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21-26 May 2017
Beijing International Convention Center
Asia/Shanghai timezone
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Contribution oral

Beijing International Convention Center - Room 307
Photon detectors

Recent Advances in LAPPD™ and Large Area Micro-channel Plates

Speakers

  • Mr. Christopher CRAVEN

Primary authors

Co-authors

Content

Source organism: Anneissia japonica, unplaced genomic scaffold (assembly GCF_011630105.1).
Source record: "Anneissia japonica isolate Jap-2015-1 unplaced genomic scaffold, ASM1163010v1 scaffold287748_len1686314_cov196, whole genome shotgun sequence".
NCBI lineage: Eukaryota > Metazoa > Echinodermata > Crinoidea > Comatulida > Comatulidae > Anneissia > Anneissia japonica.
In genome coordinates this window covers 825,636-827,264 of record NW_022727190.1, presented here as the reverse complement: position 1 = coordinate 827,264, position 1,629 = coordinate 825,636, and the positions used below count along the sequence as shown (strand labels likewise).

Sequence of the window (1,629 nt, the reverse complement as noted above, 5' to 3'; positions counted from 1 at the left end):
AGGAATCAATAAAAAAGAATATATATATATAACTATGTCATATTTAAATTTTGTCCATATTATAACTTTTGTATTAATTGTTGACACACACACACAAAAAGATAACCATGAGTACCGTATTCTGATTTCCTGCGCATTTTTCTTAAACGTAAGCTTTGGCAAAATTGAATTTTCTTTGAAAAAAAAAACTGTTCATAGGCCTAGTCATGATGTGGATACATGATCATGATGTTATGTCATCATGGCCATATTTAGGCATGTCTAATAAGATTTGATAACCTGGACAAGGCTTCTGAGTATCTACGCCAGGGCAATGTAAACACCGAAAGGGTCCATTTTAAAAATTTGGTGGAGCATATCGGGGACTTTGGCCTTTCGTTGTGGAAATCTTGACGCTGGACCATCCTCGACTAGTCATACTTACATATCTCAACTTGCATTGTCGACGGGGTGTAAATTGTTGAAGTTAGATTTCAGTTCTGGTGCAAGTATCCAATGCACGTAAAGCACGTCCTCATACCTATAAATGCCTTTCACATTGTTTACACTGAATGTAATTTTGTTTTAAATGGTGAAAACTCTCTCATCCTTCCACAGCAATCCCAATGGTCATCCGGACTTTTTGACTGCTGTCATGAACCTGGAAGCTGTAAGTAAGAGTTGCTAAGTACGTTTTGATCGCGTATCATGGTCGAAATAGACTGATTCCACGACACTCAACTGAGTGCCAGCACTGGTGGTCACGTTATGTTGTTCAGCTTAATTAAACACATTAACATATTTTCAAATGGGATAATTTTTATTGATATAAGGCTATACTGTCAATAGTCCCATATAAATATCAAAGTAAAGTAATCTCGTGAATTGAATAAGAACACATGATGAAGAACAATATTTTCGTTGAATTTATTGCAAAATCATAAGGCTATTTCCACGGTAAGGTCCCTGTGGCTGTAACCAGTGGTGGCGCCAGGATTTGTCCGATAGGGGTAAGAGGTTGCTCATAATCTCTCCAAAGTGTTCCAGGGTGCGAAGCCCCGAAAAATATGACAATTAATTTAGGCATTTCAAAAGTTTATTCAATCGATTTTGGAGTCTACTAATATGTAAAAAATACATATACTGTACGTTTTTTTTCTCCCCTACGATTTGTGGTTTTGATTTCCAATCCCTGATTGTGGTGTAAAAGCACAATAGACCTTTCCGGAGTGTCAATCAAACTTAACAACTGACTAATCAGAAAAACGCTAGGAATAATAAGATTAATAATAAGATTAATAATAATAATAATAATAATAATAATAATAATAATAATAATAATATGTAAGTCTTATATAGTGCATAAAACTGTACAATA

Recent performance results are presented for Large Area Picosecond Photodetectors (LAPPD™s) that are being developed by Incom, Inc. The LAPPD is a micro-channel plate (MCP) based photodetector containing a bi-alkali photocathode with overall dimensions of 230 mm x 220 mm x 21 mm, an active area of up to 400 cm2, spatial resolution ~1 mm, and timing resolution of approximately 100 picoseconds for single photoelectrons and better for multiple photoelectrons. Performance will be discussed for LAPPDs that have been fabricated with gains ~1x106 and quantum efficiency >20%. The low MCP contribution to background rates will also be discussed. LAPPDs are being developed for precision time-of-flight and particle identification measurements in accelerator-based experiments and large water Cherenkov and scintillation detectors. The key component of the LAPPD is the large area MCP manufactured by Incom. A “hollow-core” process is used to draw and fuse millions of micro-capillaries into blocks that are sliced and polished into glass capillary array (GCA) plates. The glass contains low levels of radioactive isotopes resulting in lower dark noise. The GCAs are then converted into MCPs using an atomic layer deposition (ALD) process. ALD-coating has been shown to extend the life of MCP photomultipliers (Conneelly et al. 2013; Lehmann et al., 2014; Matsuoka et al., 2017). Because the glass fabrication and coating operations are separate they can be independently optimized to produce high performing, large area MCPs at low cost per area. The large format also enables dicing into smaller MCPs of desired shapes with matched resistance. Recent performance results will also be discussed for pairs of 203 mm x 203 mm MCPs with gains >1x107 and uniformity >80% across the full area.